• Did you hear the answer?  
  • You weren’t purchased with mere gold or silver or anything else that the world can offer.
  • You weren’t purchased because of what you can or cannot do, or what you have – you were purchased with the holy, precious blood of Christ.  
  • You were purchased with his innocent suffering and death.
  • This is the price God paid for you.  This is what you are worth to him.
  • And God didn’t wait for the value of your stock to go up. 
  • He didn’t wait until you built up your net worth to a certain point.
  • He didn’t wait for you to get your life in order.  
  • He didn’t wait for you to get cleaned up and presentable.
  • In his letter to the Romans, St. Paul tells us that, “God shows his love for us in that while we were still sinners, Christ died for us” (Romans 5:8).
  • You were bought with a price.  
  • The price was the very blood of the Son of God.  
  • The price has been paid - and that means there is nothing left for us to pay.  
  • It is paid in full.  It is finished.
  • The grace and mercy that God has shown us through his Son is given to us fully, completely, and freely.  
  • Our salvation is a gift.  
  • But while it is a gift, while it is free – our salvation is not cheap.
  • St. Paul tells us that we were bought with a price, so we are to glorify God in our bodies.  
  • Being bought by the blood of Christ does not mean that we are now free to sin.  
  • It means that we have been set free from sin to live according to God’s will.  
  • We glorify God by living faithfully as his people - not to increase our value, or worth, before him.  
  • No, we do it because he paid the ultimate price to redeem us - and now this is who we are!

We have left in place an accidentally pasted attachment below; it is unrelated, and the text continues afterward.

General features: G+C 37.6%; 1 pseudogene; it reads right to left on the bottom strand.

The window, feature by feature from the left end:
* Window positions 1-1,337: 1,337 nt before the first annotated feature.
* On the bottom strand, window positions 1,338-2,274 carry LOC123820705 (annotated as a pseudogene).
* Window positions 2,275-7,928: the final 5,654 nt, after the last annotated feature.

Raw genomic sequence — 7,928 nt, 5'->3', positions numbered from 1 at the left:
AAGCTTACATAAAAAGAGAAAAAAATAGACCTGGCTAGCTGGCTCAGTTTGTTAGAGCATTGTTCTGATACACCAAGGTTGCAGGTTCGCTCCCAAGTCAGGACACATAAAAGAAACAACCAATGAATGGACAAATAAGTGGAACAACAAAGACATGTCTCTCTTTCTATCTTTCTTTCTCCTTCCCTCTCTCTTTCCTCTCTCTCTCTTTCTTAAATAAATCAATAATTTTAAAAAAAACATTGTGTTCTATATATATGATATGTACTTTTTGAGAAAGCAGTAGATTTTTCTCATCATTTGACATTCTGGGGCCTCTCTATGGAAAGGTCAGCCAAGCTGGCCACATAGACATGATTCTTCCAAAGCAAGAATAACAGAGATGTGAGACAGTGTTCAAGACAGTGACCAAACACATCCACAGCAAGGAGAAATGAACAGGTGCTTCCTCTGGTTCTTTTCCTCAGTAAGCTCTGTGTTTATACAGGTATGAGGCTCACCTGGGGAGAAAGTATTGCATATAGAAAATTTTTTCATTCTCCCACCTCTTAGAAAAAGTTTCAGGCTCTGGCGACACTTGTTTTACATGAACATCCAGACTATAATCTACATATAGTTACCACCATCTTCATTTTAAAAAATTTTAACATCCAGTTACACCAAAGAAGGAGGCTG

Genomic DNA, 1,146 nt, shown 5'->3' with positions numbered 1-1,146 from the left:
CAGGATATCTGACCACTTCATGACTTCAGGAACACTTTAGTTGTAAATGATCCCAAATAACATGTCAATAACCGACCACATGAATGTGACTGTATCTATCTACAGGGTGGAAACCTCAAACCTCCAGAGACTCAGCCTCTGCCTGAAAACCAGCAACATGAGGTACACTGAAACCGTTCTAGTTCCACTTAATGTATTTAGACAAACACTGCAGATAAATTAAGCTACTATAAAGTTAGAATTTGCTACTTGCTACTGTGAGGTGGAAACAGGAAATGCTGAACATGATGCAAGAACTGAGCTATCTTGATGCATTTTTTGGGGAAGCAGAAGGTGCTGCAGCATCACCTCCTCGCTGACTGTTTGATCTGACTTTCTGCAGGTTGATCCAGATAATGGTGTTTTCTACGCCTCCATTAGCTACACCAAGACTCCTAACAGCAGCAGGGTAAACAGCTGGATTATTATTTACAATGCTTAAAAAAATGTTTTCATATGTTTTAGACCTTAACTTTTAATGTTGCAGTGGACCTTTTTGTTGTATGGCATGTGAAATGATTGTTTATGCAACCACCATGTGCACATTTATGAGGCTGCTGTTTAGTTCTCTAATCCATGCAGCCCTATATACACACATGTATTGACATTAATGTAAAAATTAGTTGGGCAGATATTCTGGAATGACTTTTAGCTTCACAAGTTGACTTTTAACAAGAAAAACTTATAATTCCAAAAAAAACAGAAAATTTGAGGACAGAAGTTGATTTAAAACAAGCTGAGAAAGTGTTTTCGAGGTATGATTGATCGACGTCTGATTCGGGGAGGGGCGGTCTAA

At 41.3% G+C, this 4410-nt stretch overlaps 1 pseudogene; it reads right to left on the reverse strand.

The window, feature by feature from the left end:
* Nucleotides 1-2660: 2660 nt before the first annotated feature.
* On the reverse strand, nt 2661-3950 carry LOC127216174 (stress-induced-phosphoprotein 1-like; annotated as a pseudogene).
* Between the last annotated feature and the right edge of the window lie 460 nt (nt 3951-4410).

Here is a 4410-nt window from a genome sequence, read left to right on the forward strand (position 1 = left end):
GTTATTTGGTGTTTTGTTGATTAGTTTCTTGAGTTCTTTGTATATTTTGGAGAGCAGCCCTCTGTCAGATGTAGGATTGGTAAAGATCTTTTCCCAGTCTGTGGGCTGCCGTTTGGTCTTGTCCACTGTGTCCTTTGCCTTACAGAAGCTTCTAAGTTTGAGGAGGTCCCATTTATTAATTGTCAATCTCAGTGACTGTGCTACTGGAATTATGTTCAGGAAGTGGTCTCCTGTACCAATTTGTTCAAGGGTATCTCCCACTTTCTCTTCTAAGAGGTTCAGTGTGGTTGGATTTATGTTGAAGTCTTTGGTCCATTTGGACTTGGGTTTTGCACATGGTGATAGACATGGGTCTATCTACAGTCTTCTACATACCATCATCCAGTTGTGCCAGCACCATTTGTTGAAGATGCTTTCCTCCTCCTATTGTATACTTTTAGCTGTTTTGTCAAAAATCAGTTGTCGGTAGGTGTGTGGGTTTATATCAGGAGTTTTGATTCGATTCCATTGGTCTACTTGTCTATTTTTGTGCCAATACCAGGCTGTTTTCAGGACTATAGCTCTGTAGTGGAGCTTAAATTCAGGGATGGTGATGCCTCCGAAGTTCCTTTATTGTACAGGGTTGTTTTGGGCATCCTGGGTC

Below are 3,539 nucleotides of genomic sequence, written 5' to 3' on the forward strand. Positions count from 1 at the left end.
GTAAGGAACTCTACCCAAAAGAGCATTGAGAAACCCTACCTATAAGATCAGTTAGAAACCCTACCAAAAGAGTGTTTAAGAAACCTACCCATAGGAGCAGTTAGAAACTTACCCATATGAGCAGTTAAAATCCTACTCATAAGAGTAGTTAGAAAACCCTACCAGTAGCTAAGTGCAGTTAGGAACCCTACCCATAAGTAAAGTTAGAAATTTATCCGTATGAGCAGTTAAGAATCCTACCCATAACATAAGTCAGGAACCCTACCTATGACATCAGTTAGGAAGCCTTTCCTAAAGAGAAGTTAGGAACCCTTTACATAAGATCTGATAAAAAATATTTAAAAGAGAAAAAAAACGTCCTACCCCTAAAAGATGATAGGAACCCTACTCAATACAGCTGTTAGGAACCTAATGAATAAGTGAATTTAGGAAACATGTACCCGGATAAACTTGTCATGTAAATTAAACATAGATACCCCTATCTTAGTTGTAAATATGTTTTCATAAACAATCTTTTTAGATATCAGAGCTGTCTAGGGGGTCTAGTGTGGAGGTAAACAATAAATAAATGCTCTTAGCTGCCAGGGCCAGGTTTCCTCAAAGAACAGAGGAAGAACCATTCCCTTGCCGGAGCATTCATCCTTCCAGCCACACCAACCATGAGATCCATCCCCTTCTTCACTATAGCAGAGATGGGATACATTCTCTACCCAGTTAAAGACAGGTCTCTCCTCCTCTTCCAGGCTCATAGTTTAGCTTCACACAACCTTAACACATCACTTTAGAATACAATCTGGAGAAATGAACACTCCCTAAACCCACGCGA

• Brothers and sisters in Christ, never has a transaction occurred in which a bigger price was paid.  
  • He took on our sin and punishment and death - and in return he gave us his righteousness, forgiveness, and life.
  • It makes gold and silver, homes and cars, investments and net-worths, seem pretty trivial in comparison – doesn’t it?
  • What are you worth?  
  • Don’t look to yourself, or to your stuff, to figure this out.  You will find little value.
  • Look to Christ.  There you will find that you are worth everything that God has to offer. 
  • You are his creation, made in his image, and he loves you.
  • In God’s eyes, there is nothing of more value than his body.
  • There is nothing more valuable to God than you.  
  • Regardless of what stage of life, or physical condition we are in - regardless of what we can or cannot do – we are worth everything to God. 
  • So, most precious people of God, I remind you, “You are not your own, for you were bought with a price.  So glorify God in your body.”  Amen.

More in Epiphany

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The Transfiguration of Our Lord

February 7, 2021

Fifth Sunday after Epiphany

January 31, 2021

Fourth Sunday after Epiphany